The accompanying graph shows the rate of decline in UK oil production. As the fields are drained, the security priority would increasingly have to shift to protecting what will become our most valuable resource in the long term: fresh water.
Under the proposed scenario there would be no place for expensive fast jets. Why stop Russian over-flights when satellites can see so much anyway? Aircraft would be limited to a modest helicopter fleet that would support both the army and navy, together with three or four Hercules aircraft to provide a logistics capability.
The most far-reaching proposal, however, concerns the size of any future army and the way it would train and fight. It has already been suggested that an independent Scotland should keep the five battalions of the Royal Regiment of Scotland and re-badge them as independent regiments once more.
Unfortunately, this number of soldiers would not be sufficient to repel a threat from a major military power. The adjacent table highlights where Scotland would realistically place in the defence spending league. Membership or partnership with Nato is the most logical choice for mutual protection. However, let us take a worst case scenario and imagine that Scotland was left isolated in the world.
Only two regular battalions would be required, supported by three territorial battalions whose personnel would be drawn from key public and private institutions. All school leavers would be offered incentives to undertake three months of basic military skills training. The army would not train to fend off a large invading force because if a medium-to-large military power wanted to occupy Scotland it probably could – at great cost to us.
Instead, the battalions would develop specialist skills and train to fight unconventionally using the hit-and-run tactics of the current Taleban insurgency in Afghanistan. Such tactics would include the sophisticated use of explosives and complex sniper ambushes, portable anti-aircraft weapons and state-of-the-art electronic jamming to bring down surveillance drones.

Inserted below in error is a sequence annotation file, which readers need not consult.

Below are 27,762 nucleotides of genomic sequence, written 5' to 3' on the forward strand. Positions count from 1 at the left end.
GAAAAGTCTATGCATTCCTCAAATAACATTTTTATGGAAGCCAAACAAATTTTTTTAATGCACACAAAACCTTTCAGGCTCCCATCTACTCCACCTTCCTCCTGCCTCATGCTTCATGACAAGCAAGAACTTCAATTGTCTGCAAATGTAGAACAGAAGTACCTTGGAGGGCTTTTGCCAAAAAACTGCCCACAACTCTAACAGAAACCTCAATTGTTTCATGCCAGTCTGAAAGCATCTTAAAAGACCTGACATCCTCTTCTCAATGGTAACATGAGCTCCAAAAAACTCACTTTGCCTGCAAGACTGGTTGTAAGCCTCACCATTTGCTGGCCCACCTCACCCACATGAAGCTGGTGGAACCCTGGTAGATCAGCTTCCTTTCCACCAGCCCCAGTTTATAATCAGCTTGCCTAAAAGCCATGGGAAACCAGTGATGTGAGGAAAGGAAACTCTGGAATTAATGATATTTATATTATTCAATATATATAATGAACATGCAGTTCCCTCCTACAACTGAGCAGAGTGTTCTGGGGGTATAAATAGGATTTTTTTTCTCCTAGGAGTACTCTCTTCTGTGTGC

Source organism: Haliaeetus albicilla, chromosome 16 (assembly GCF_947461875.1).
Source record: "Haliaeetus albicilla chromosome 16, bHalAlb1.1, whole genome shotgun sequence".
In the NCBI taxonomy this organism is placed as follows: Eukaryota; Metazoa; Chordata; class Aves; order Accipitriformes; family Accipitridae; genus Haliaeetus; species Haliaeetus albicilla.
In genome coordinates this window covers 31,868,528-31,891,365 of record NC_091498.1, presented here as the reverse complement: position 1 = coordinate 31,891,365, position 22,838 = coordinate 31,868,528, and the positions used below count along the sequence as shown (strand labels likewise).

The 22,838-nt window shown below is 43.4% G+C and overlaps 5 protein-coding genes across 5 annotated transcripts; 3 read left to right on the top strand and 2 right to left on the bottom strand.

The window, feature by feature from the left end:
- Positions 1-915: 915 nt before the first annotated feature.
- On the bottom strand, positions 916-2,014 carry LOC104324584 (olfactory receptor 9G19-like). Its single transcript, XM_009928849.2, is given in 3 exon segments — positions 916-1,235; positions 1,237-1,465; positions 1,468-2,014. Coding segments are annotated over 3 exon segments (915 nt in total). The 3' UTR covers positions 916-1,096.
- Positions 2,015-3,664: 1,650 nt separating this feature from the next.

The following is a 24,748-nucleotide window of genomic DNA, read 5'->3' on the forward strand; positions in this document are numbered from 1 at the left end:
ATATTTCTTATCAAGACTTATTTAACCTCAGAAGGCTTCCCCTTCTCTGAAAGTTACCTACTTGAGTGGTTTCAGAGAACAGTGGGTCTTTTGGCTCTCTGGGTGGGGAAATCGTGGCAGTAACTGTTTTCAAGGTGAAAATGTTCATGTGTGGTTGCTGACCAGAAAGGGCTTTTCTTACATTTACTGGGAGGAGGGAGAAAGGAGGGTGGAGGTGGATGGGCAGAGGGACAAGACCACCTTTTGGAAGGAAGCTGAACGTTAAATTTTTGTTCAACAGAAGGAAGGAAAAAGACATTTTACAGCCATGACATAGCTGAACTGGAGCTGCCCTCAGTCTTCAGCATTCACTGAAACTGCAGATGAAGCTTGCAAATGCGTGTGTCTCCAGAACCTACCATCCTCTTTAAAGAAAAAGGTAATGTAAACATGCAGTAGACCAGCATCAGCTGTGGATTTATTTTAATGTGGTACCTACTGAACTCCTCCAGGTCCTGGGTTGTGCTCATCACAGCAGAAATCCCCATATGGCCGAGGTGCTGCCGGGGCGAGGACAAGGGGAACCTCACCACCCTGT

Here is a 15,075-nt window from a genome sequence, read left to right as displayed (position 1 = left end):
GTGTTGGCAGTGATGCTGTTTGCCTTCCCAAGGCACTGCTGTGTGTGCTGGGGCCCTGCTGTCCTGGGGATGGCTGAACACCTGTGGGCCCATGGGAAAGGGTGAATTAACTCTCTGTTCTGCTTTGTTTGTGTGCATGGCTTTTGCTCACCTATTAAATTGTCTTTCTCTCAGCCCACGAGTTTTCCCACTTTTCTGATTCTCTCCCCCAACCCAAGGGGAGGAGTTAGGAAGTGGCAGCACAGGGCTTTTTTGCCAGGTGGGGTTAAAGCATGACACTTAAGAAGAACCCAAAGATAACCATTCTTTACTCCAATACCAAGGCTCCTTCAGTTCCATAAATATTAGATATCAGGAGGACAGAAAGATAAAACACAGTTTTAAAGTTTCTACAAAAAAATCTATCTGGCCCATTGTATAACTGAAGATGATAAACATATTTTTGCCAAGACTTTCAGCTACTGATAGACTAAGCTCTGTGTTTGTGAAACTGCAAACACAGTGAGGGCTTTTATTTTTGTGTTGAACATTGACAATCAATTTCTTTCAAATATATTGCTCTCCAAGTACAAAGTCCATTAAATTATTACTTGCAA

All soldiers would be trained to, at the moment of invasion, merge into communities all over Scotland. They would prepare in advance to fight against a superior occupying power from small independent cells using pre-prepared caches of weapons, explosives, communications equipment and other resources. This is not a head-for-the-hills and hope for the best strategy. Instead it would be a carefully planned and resourced long-term insurgency strategy designed to wreak havoc on any power that attempted to occupy Scotland.
History is littered with examples that illustrate Scots’ determination in the face of hostile political intent. From harassing an expansive Roman army, to the exploits of Wallace and Bruce and opposing an unjust poll tax. Apart from the celebrated victories, like the Taleban prisoner I began with, Scots have been willing to endure suffering and the pain of defeat along the way.
In effect Scotland would say to the world, “Come on if you think you are hard enough!” Come and occupy us if you want but if you do we will grind you down and make you pay such a high cost in lives that you will eventually leave. Lest anyone think that such an approach belongs in the realm of fantasy, consider the evidence that has unfolded before our eyes in Afghanistan, not to mention Iraq, over the past decade. Like Afghanistan, Scotland has never been conquered by an invading force and held indefinitely.
If an independent Scotland is to emerge in the future it will not be able to afford to recreate the all-singing, all-dancing military structures of the past.
What the Scots need is courage, imagination, determination, deadly unconventional military skills and a willingness to endure more pain than anyone foolish enough to think that they want our land and resources more than we do.
• Dr Peter Lee is a native of Dunfermline and a lecturer in the ethics of war at King’s College, London. His book, Blair’s Just War: Iraq and the Illusion of Morality, was recently published by Palgrave Macmillan.